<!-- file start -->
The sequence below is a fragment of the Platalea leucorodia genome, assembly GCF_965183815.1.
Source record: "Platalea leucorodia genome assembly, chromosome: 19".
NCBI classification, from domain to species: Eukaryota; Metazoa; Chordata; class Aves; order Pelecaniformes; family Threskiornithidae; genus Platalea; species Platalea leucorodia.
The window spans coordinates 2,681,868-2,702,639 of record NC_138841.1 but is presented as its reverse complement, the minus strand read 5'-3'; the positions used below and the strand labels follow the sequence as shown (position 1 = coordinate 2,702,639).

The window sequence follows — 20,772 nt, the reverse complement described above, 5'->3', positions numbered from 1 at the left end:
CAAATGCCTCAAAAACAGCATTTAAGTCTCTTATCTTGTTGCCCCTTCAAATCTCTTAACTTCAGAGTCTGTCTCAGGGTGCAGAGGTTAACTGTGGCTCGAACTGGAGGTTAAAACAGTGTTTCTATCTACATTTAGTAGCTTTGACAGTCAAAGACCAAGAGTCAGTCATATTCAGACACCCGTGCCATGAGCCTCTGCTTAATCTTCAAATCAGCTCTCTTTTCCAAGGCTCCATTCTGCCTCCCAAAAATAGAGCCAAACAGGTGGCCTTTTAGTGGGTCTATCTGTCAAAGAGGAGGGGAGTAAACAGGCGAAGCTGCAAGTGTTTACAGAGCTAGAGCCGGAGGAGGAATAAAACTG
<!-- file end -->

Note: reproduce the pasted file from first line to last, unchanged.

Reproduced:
The sequence below is a fragment of the Platalea leucorodia genome, assembly GCF_965183815.1.
Source record: "Platalea leucorodia genome assembly, chromosome: 19".
NCBI classification, from domain to species: Eukaryota; Metazoa; Chordata; class Aves; order Pelecaniformes; family Threskiornithidae; genus Platalea; species Platalea leucorodia.
The window spans coordinates 2,681,868-2,702,639 of record NC_138841.1 but is presented as its reverse complement, the minus strand read 5'-3'; the positions used below and the strand labels follow the sequence as shown (position 1 = coordinate 2,702,639).

The window sequence follows — 20,772 nt, the reverse complement described above, 5'->3', positions numbered from 1 at the left end:
CAAATGCCTCAAAAACAGCATTTAAGTCTCTTATCTTGTTGCCCCTTCAAATCTCTTAACTTCAGAGTCTGTCTCAGGGTGCAGAGGTTAACTGTGGCTCGAACTGGAGGTTAAAACAGTGTTTCTATCTACATTTAGTAGCTTTGACAGTCAAAGACCAAGAGTCAGTCATATTCAGACACCCGTGCCATGAGCCTCTGCTTAATCTTCAAATCAGCTCTCTTTTCCAAGGCTCCATTCTGCCTCCCAAAAATAGAGCCAAACAGGTGGCCTTTTAGTGGGTCTATCTGTCAAAGAGGAGGGGAGTAAACAGGCGAAGCTGCAAGTGTTTACAGAGCTAGAGCCGGAGGAGGAATAAAACTG